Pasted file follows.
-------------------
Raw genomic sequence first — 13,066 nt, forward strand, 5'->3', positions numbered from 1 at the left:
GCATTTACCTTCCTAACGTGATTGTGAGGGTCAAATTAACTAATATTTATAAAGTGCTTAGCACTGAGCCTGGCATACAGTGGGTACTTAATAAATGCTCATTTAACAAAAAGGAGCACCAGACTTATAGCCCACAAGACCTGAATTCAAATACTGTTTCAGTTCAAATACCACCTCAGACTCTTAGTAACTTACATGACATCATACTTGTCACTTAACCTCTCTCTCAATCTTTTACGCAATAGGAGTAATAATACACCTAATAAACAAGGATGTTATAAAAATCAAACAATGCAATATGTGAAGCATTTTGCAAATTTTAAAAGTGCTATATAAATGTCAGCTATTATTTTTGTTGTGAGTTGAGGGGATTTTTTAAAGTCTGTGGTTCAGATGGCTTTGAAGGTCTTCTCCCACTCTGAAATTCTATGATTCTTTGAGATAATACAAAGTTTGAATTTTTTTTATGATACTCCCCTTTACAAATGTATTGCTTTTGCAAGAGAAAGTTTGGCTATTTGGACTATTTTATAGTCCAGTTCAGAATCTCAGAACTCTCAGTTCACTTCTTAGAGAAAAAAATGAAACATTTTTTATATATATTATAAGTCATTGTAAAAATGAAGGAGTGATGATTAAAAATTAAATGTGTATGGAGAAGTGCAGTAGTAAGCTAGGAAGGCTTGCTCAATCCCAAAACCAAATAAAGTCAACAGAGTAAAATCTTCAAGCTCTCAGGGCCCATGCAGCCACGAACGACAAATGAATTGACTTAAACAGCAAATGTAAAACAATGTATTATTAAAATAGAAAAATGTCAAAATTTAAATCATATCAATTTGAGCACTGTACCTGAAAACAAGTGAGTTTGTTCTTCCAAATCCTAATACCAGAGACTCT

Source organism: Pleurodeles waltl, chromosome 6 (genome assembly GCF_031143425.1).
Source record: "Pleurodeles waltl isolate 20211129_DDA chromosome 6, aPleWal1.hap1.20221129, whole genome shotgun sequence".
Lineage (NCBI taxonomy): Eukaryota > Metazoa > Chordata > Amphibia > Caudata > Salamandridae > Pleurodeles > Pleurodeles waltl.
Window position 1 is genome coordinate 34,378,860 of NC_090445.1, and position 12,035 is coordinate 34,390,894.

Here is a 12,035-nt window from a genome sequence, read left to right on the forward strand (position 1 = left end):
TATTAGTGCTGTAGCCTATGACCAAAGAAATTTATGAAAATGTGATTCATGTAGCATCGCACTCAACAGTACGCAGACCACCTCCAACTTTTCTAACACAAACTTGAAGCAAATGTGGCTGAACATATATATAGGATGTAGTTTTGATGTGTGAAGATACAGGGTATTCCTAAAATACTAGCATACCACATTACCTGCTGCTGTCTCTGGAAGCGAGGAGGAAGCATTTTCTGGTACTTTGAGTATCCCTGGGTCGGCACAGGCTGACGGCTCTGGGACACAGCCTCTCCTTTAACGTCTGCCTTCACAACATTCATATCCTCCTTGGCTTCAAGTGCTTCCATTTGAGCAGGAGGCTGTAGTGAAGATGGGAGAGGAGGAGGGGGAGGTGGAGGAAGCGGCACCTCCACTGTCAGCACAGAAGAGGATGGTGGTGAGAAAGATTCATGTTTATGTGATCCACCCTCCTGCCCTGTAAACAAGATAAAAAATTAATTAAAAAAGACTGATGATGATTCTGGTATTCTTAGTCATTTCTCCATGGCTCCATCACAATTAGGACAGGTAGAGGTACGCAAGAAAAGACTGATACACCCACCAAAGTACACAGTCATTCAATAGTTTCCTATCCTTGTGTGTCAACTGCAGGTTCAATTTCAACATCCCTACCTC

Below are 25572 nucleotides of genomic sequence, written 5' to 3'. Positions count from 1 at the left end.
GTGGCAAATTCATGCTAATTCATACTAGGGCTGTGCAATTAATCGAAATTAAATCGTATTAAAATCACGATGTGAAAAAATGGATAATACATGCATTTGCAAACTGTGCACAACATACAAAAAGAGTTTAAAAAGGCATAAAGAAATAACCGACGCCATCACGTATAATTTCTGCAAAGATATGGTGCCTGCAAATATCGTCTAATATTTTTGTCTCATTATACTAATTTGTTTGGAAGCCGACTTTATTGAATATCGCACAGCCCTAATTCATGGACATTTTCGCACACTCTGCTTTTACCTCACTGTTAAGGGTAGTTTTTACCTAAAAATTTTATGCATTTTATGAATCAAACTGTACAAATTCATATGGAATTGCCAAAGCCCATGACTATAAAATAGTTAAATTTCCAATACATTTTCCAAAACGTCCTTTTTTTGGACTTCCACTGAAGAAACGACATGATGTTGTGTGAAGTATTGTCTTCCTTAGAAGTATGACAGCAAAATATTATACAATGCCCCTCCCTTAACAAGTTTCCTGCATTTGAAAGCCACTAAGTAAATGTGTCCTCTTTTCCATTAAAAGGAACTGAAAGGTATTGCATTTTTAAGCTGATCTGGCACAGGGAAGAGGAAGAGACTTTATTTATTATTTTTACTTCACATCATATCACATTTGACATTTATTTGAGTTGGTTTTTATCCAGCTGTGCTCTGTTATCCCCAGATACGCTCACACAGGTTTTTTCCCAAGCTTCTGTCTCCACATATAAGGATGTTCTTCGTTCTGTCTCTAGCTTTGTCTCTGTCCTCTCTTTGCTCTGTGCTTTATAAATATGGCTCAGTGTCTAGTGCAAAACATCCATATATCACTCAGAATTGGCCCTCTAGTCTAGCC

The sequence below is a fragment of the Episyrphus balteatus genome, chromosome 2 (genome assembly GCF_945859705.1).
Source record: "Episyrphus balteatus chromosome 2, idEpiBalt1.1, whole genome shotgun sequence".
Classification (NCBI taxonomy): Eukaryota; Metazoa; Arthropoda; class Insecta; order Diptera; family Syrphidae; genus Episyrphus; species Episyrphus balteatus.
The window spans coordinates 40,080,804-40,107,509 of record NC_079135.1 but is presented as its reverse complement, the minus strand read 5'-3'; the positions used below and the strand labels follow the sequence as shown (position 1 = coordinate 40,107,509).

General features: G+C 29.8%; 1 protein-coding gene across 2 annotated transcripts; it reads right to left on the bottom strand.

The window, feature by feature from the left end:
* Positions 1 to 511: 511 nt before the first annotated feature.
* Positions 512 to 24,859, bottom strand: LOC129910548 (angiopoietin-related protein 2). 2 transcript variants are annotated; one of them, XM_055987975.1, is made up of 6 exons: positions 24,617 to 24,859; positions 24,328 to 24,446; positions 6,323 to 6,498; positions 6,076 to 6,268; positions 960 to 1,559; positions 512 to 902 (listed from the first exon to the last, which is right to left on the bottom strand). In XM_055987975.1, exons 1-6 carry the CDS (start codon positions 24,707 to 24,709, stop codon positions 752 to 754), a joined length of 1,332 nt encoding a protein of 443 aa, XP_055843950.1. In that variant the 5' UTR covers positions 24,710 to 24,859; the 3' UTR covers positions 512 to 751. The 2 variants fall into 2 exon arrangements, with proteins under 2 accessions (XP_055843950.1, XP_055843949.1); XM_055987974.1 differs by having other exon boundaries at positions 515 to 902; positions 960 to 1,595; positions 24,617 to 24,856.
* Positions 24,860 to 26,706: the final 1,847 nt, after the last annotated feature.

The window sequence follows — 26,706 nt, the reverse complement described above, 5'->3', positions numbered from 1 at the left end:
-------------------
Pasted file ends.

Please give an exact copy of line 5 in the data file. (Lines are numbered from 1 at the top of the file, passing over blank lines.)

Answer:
Lineage (NCBI taxonomy): Eukaryota > Metazoa > Chordata > Amphibia > Caudata > Salamandridae > Pleurodeles > Pleurodeles waltl.